If you’ve been trying to lose body fat then you have probably come across information regarding Intermittent Fasting (IF). IF is nothing new and has been performed for thousands of years in many different cultures (Yom Kippur for Jews, Ramadan for Muslims, Lent for Christians, and so on). While the origin of IF stems from religion it has taken on a whole new purpose…fat loss.
We’ll get into the details of how to perform an IF diet but, first, we need to ask ourselves the question, “Does IF work?” IF diets have been studied for over a century with the most intensive studies conducted in the last 20 years. The short answer is ‘yes’ IF diets do work for fat loss but that’s just the beginning. IF diets have shown to
- Improve insulin sensitivity (prevention of Diabetes)
- Increased lipid (fat) metabolism
- Decreased inflammation
- Cardiac disease prevention
- Lowering LDL cholesterol levels
- Raising HDL cholesterol levels
- Improve brain function
- Increase growth hormone (GH) production by 5-fold (great for muscle building!)
- Cognitive function
- Cancer prevention and treatment (at least in animals)
After reading the list above you’re probably thinking, “I’m going to get on this right away!” Not so fast buddy. While many people may try an IF diet it’s easiest to list the individual’s who should NOT follow an IF program. You should not, I repeat, should NOT, perform a fasting diet if you are
- An athlete (amateur or professional)
- Pregnant or may become pregnant in the near future
- Under the age of 20
- Under weight
- Have or have had an eating disorder
- On certain medications such as beta-blockers
What about a very large portion of our population with Type II Diabetes? While the studies show significant health benefits of IF diets for individuals with Type II Diabetes these studies were conducted in a VERY controlled environment with extensive detail to insulin medications and diet. DO NOT try an IF diet if you are diabetic before consulting with your primary care physician. Regulating your insulin levels and eating a healthy diet should be priority over an IF diet until your doctor gives you permission.
Now, if you are interested in trying an IF diet then you need to ensure you are currently following a healthy diet and have a regular eating schedule. This will make it much easier to adjust to an IF diet. If you don’t then an IF diet will most likely not work for you. Next, we need to look at which IF method is best for you. The two most common forms of IF are the 5:2 and 8:16 methods. The 5:2 method calls for an individual to pick 2 days during the week where they will fast for a 24-h period (preferably NOT back-to-back days). The remaining 5 days are meant to follow a standard healthy diet with breakfast, lunch, and dinner. The 8:16 system, the more popular option, focuses on daily fasting (16-h) followed by healthy eating (8-h). For example, eating your first meal at 12pm, second meal at 4pm, and last meal around 8pm). During your ‘fasting’ period you may consume water, tea, and coffee (without sweeteners or creamers) but no food in any form.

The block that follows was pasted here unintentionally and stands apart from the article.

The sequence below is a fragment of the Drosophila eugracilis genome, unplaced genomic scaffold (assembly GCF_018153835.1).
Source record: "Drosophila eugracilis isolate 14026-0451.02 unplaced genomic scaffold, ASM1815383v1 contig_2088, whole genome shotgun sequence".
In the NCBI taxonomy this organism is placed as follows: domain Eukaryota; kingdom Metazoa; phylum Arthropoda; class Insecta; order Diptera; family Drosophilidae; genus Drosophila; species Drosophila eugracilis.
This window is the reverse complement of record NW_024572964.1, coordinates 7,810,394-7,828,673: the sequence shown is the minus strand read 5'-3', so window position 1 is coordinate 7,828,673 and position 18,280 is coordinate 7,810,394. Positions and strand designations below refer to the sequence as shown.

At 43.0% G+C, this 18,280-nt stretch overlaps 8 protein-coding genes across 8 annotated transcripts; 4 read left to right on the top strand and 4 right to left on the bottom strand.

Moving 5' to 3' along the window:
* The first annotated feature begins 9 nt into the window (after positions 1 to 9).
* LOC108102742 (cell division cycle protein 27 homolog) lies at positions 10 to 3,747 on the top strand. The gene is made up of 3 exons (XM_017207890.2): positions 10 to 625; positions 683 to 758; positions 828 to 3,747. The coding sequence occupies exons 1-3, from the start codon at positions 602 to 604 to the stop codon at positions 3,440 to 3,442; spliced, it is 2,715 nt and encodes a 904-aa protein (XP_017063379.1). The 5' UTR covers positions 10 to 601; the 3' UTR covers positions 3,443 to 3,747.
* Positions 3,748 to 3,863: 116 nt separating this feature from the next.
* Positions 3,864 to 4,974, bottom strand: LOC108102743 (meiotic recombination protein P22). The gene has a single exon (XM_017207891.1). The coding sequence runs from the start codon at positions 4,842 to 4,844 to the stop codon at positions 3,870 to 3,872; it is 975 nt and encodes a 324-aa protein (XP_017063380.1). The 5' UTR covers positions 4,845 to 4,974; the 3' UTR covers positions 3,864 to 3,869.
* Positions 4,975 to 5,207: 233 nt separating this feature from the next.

I have dabbled with the 8:16 method and I did notice some positive changes in my body composition. More importantly, I noticed my ability to think and function was much better through the morning hours when I fasted (just 1 cup of coffee with coconut oil and I was a rockstar!). My suggestion is to stay with your current diet and make the adjustment to the 8:16 or 5:2 IF method. You don’t have to be perfect but give it a try for 1-2 weeks and be aware of your physical and mental state. Do you feel tired/hungry/alert? If it doesn’t work it doesn’t work. Nutrition is simple but we’ve made things complicated (IF is a perfect example of that) but it’s worth giving it a try if nothing else has worked.
Last but not least, if you are not following a diet high in lean protein, mountains of vegetables, and healthy fats NO DIET method will work for you. Simple. Point. Blank. Period.